It's what you look for in a coach.

Skills, technical knowledge, love of the sport and an easy way of sharing expertise that encourages you to try, to improve, to win.

Lynnlee Foster of the Double H Ranch in Burlington also has the now-mended broken bones to prove she's been around the gentle 1,000-pound beasts, endured the casts, and returned to the saddle. She smiles easily and constantly but there is a no-nonsense precision as well, especially as she describes the classes of competition and the rules of the Intercollegiate Horse Show Association.

So many acronyms, so many competitions, so many details carefully explained while the glistening black mare in the center stall whinnies for attention as Foster nuzzles her 15-hand paint, DeeDee. "She's part of the family," Foster says.

The sign resting against the barn and Foster's black Northern Kentucky University hoodie make clear her allegiance as coach of the Norse equestrian team.

Country Comforts

It's a perfect picture. On the rolling hills of Boone County, the barn built by her husband Tracy opens to a series of trails through the property of generous neighbors. You can ride for miles here. On a winter morning, the sun bursts through the gray skies and it's hard to believe you are a less than 15 miles from the interstate and the retail strips radiating from Florence Mall; just 30 miles from campus. In addition to the large gentle dog who greeted us before we had a chance to open the car door, an insistent fully-woolen sheep nibbles at my pant leg. Clearly, we're not in Covington any more.

Foster coaches Western and English "” hunt seat, she says "” and took the team to the nationals in 2010. Horse shows begin this month for the team that started at NKU in 2008 because one student wanted to ride. Community being what it is in Northern Kentucky, the right calls for a coach led to Foster who had started an equestrian club at Cooper High School when her daughter Ali Smith was a student there. It's attracted students from St. Henry, Holy Cross, Connor and other schools.

The NKU team competes with colleges including Morehead State and the University of Kentucky, and has recently added a Saddle Seat team under the Intercollegiate Saddle Seat Riding Association.  It's coached by Kim Smith of Sandy Run Stables in Hebron.

Foster rattles off the accomplishments of the young people who ride on her teams. One finished fifth in nationals. A member of the high school team went from a "backyard riding" to earning a $9,000 college scholarship. She is positive in an understated way when she talks about the rewards of seeing riders improve. She says she is gratified by "the progress made over time."

She also gives lessons at the barn and enjoys the very youngest riders.

"I love it when the little kids learn to canter. I have some of them who are 5 years old. To watch a little bitty kid canter is just kind of neat."

The teams allow those who don't have a horse, a barn or a trailer to participate at a cost that is less than a month's boarding fee. "They come here and train and learn and ride. All they have to do is come up with the show attire and they can show," she says of the programs at NKU and Cooper.

Childhood Passion

Foster was born to ride. The daughter of a large animal vet in tiny McGrew, Neb., she grew up on horseback. "My dad roped and my mom just rode." By the time she got to high school, she was on the rodeo team doing barrels and roping.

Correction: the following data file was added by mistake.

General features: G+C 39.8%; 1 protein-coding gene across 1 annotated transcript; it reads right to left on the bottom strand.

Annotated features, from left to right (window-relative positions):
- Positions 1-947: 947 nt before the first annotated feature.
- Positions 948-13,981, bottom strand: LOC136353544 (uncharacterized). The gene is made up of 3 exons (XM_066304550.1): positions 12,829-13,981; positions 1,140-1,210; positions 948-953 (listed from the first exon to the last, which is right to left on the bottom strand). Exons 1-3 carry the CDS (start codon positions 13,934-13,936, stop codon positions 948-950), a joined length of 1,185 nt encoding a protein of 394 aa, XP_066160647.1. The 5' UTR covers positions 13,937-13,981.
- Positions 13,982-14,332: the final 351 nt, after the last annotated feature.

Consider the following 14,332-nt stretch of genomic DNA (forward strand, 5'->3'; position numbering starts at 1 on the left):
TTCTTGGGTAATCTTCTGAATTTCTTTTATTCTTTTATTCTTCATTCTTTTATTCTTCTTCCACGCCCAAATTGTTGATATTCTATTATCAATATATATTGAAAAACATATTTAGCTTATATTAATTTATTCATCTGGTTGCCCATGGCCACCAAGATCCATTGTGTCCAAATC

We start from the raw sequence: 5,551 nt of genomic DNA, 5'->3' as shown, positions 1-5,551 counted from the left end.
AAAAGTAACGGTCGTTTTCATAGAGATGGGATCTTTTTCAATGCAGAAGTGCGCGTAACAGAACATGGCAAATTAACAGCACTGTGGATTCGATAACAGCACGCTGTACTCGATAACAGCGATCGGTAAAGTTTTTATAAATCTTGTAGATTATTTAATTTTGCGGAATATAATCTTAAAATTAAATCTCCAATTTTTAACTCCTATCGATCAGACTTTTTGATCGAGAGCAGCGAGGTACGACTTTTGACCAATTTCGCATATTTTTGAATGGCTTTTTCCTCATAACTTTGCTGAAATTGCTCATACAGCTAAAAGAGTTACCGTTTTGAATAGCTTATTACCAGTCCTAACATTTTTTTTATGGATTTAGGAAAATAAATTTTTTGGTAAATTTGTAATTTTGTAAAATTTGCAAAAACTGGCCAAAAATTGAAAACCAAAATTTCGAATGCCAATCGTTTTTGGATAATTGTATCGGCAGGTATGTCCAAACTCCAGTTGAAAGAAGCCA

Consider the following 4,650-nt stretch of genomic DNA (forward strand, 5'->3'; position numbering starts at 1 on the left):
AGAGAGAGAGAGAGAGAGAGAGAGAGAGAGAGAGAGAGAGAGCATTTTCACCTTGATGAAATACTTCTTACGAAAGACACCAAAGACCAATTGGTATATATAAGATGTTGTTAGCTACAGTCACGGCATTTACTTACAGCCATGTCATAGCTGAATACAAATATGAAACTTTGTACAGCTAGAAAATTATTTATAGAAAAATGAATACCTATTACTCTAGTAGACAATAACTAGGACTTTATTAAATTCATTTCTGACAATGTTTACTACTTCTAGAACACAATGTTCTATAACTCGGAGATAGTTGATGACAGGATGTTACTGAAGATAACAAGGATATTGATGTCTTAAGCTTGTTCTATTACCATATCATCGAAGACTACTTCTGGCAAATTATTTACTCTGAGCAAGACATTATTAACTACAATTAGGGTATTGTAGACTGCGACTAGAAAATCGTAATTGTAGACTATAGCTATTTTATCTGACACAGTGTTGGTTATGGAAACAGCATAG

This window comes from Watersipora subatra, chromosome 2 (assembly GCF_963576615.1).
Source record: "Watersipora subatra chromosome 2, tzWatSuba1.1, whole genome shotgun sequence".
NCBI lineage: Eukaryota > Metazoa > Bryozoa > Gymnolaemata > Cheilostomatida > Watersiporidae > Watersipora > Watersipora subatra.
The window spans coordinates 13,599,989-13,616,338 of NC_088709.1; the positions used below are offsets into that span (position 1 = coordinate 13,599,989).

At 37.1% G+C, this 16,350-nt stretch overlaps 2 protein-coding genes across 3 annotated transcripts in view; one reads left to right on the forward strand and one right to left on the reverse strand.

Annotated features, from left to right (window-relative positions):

She went to college on a volleyball scholarship "” "all 5 foot of me" "” and on to nursing school. When that didn't keep her interest, her dad used his contacts in the industry to find her a job on a racehorse farm. "So, I packed all my stuff and moved off to Georgia."

She was there to clean stalls but since she was the perfect size and knew how to ride, it wasn't long before they put her on the horses. Once she had a taste of it, she wanted to be a jockey. "I'm very competitive by nature. I think more, it's a natural high," she says.

Wearing yellow and white silks, she won her second race at a track in Billings, Mont. It was all the more special because her sister and mother drove to surprise her. "My mom was there for my first win," she says.

Pennsylvania and New Jersey were more welcoming to women jockeys then, so she moved east for a bit. Then a trainer from Florida asked her to ride at River Downs in Cincinnati.

"A lot of race tracks are seasonal, they have so many dates here and there and you have to move." Here, she could ride at River Downs and Turfway in Florence.

After injuries ended that, she returned to her nursing roots. She started classes at UC and began working at a nursing home "” a job she loved.

Her fulltime return to horses, teaching and training "all just happened." Her parents sent a horse for her oldest daughter. A friend kept talking about this land on a hill, another needed someone to break and train his horses. Another friend asked her to teach his child to ride. Along the way, her younger daughter Kassie, excited as she was to win her first show ribbon "” calling it a bow "” gave way to her preference for trail riding. And, as inevitable as taxes, Foster was back with horses 24/7. And happy.

Her husband built the impeccable seven-stall barn with an indoor arena nine years ago and that's where you find her.

Working long hours and loving it. She's grateful. "Like I said, I couldn't do it without my husband."